Thursday, June 22, 2017
A lot of animation fans don't know that Milt Kahl, one of Disney's greatest animators, was actually laid-off by the studio for a number of years. This is how it happened.....
Kahl was a well-known discontent and once every six months or so he'd throw his pencil down, storm into Walt's office and threaten to quit. "None of those idiots can animate! I help them with their scenes and then I have no time for my own. They're just a bunch of bums! I'm in there holding up the whole damn animation department by myself! I don't need this aggravation! I'm outta here! I quit!" Walt, who'd been through this many times, would just look at him sympathetically.
Finally, when Kahl was at the height of his rant, Walt would discretely hit the intercom button and whisper, "Bring me the envelope." His secretary would come in and quietly slip it to him. Meanwhile Milt would still be fulminating: "Those #$&@ lard asses couldn't do a thing without me! This whole stupid studio would crumble without me!" Walt would listen attentively while slowly nudging the envelope across the desk.
"Huh," says Milt,"What's that!? A bribe!??? Oooh no you don't! You can't buy me off! I mean it, I'm outta here!" More ranting then something green was added to the envelope and it was nudged across the desk again. This ranting and nudging would go on and on until finally Kahl stopped in mid-rant, stared at the envelope, looked inside, then grabbed it and went back to work for another six months. This went on for years and it was a marvelously effective system.
Eventually Walt died and his son-in-law Ron Miller took over the studio. One day Kahl pushed past the secretary and stormed into Miller's office threatening to quit. "I've had it," says Milt, "I'm the only one around here who knows what he's doing! I'm tired of this %@#& hell hole! I quit!!!" Miller was shocked. All he could think to say was something like, "Gee, Milt! I'm sorry you feel that way. We'll all miss you very much!" Do you see what happened? No one told him about the envelope!!!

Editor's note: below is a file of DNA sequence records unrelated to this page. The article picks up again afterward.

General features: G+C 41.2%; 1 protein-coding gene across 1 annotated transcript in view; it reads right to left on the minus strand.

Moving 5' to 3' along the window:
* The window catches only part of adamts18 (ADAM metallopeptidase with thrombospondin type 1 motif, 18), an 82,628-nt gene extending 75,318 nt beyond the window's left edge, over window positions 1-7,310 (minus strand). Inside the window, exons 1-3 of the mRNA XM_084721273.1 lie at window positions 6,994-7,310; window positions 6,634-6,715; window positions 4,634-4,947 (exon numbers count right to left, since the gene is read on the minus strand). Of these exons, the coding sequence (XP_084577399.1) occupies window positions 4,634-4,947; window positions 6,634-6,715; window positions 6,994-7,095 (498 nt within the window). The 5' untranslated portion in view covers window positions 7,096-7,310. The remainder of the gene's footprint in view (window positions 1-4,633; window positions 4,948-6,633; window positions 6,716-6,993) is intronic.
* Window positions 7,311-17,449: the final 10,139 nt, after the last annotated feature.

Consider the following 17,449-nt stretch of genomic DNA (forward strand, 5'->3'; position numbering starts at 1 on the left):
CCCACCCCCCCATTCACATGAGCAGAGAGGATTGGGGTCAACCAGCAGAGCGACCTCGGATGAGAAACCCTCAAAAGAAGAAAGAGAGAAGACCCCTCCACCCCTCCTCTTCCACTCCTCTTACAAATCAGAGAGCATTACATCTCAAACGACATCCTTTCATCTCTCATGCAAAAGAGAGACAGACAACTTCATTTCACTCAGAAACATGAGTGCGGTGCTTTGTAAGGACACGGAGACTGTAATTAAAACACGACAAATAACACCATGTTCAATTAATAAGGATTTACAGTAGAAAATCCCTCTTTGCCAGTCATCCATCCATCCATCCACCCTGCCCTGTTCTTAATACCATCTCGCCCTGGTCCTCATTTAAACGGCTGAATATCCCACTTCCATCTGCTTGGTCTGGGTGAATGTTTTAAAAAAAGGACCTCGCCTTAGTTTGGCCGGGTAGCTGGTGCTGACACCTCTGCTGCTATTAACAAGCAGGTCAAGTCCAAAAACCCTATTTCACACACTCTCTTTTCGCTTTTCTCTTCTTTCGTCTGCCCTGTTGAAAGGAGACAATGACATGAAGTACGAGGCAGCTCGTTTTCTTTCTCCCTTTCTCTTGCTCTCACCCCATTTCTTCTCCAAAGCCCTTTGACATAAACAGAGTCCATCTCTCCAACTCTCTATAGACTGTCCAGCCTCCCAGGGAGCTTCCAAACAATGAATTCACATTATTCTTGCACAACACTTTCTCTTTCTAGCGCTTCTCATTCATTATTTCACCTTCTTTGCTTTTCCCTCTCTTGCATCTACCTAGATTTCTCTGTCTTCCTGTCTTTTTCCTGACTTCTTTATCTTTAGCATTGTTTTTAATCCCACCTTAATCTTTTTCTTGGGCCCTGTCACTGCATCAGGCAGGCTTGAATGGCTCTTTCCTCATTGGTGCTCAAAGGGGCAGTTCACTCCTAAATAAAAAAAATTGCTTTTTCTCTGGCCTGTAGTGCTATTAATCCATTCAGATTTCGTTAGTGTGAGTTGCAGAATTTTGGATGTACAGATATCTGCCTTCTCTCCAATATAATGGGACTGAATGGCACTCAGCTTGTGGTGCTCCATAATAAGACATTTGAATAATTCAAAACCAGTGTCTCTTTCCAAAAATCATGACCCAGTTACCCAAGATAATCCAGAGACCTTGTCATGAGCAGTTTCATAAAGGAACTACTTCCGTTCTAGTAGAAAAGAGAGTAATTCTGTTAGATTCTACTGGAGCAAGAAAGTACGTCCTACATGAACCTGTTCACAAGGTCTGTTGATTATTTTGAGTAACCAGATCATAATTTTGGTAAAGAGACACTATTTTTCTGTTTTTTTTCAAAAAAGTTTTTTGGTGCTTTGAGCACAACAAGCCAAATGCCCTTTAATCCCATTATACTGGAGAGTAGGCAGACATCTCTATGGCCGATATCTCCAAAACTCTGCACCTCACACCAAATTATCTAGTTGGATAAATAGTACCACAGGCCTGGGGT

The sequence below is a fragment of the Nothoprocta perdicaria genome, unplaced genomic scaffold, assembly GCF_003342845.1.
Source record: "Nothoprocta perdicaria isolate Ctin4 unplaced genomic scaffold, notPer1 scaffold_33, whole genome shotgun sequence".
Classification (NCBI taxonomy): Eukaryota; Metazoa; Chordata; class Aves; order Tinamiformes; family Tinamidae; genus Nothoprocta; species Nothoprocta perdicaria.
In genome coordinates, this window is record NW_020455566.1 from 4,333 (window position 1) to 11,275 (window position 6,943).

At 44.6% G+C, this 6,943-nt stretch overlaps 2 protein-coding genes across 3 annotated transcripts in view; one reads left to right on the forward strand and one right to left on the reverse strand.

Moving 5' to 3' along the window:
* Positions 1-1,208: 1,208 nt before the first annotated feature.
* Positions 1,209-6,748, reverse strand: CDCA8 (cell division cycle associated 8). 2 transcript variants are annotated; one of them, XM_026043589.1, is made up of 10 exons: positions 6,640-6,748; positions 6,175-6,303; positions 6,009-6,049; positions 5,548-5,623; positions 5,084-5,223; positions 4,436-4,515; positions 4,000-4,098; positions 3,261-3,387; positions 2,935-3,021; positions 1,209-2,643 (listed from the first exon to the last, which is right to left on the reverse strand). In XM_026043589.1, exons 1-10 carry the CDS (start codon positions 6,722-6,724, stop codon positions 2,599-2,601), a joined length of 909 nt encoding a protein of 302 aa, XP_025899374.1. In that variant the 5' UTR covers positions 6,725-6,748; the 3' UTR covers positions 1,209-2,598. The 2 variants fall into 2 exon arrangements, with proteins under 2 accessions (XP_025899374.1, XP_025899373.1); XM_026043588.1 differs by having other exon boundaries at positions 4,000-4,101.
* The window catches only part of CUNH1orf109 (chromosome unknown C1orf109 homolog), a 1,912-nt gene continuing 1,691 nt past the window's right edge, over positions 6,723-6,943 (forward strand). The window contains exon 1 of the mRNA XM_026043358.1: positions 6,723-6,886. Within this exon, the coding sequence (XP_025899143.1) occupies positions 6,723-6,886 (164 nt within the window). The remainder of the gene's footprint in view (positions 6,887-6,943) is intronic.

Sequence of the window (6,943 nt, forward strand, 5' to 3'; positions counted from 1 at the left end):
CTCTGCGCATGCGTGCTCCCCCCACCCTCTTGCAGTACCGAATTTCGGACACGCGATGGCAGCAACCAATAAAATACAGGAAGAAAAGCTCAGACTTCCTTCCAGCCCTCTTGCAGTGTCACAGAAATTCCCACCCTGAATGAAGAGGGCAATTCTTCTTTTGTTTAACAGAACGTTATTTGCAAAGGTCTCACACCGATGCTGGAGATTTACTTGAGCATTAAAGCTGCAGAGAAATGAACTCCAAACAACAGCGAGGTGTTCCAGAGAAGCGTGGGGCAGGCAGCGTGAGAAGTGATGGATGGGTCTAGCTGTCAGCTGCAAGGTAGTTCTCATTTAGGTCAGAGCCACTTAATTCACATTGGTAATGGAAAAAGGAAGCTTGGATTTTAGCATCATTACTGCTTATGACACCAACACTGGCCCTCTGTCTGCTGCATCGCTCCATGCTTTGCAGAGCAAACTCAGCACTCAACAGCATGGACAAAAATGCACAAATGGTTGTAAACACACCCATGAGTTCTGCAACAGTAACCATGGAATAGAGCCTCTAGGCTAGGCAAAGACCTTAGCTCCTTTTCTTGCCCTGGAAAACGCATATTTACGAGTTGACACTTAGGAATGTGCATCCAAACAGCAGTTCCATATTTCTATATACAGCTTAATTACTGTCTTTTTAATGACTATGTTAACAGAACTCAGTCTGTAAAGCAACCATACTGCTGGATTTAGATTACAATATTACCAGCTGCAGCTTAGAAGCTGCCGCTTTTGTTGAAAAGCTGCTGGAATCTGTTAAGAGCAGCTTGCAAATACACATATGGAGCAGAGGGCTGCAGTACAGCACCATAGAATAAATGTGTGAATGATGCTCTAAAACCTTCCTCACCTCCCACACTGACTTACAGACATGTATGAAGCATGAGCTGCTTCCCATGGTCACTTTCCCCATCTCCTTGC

Kahl was dumbfounded. "You think I'm kidding, don't you? I really mean it, Ron! I'll walk out that door and never come back!" "Yes," said Miller almost tearfully, "I know. It's very sad!" Amazed, Kahl turned his back and stormed out of the office. He was gone for years!
Well, that's the famous "envelope story."
This story was told to me over lunch by John Kimball. Pictures thanks to Creative Capers, Mike Pelensky and Andreas Deja.
Sunday, May 20, 2007
Here's an interesting question for Disney afficionados: when did Disney the businessman who flirted with the idea of bailing out and going into real estate, become Disney the visionary? According to Barrier's "The Animated Man" it came about as a result of a nervous breakdown sometime in 1931 at the new (well fairly new) Hyperion studio (above).
Up until 1931 Disney was a hands-on producer who did a lot of nuts and bolts jobs at the same time he was agonizing over the cost of the films. By this time he'd acquired heavy hitters like Freddie Moore, Art Babbit (actually Babbit came on in '32) (both shown below), Norm Ferguson, and the like. Thanks to guys like this and relentless pounding from Walt the whole tone of the studio had begun to change. The word got around that you had to be good to work at Disney's. This should have made made Walt deliriously happy but instead it made him miserable.
I think I can imagine how he felt. Think of the awesome pictures he must have seen on the walls, of the conversations he must have had! Everybody else seemed to have the interesting jobs. He's the guy who had to worry about quality and deadlines and the cost of paperclips. It got to the point where he'd cry on the telephone. Finally he walked out and took a trip with his wife across the continent.
Apparently the new Walt came out of what he saw and thought of on that trip. Nobody knows the details. What we do know is that he returned full of enthusiasm and energy and with a new conception of himself as a kind of coordinator and full-time visionary. He delegated everything that could be delegated and threw himself into "conducting" the artists. This meant intense sweatbox sessions which stimulated immense creativity among the artists. Rudy Zamora came up with overlapping action, Ferguson with moving holds, and Moore with big improvements on squash and stretch.
The culmination of this effort can be seen in "Three Little Pigs" (1933). To see how far Disney had come in a short time compare that film to "Steamboat Willie" which was done only four years earlier. While we're at it lets compare Steamboat Willie (1929) to Fantasia which was on the drawing boards in 1939. That's a difference of only ten years!!!!!
To be fair to Fleischer fans I have to add that Betty Boop's stunning "Snow White" was done in 1932 and was also the result of an amazing evolution of technique. Why the Fleischers caved into Disney's less funny and cartoony style is hard to understand. Was it the Hayes Office? Did the Hayes people make it difficult to use jazz soundtracks? I don't know.
Thanks to Jenny Lerew for the photo of the animators and to Fred Osmond for the caricature of Disney.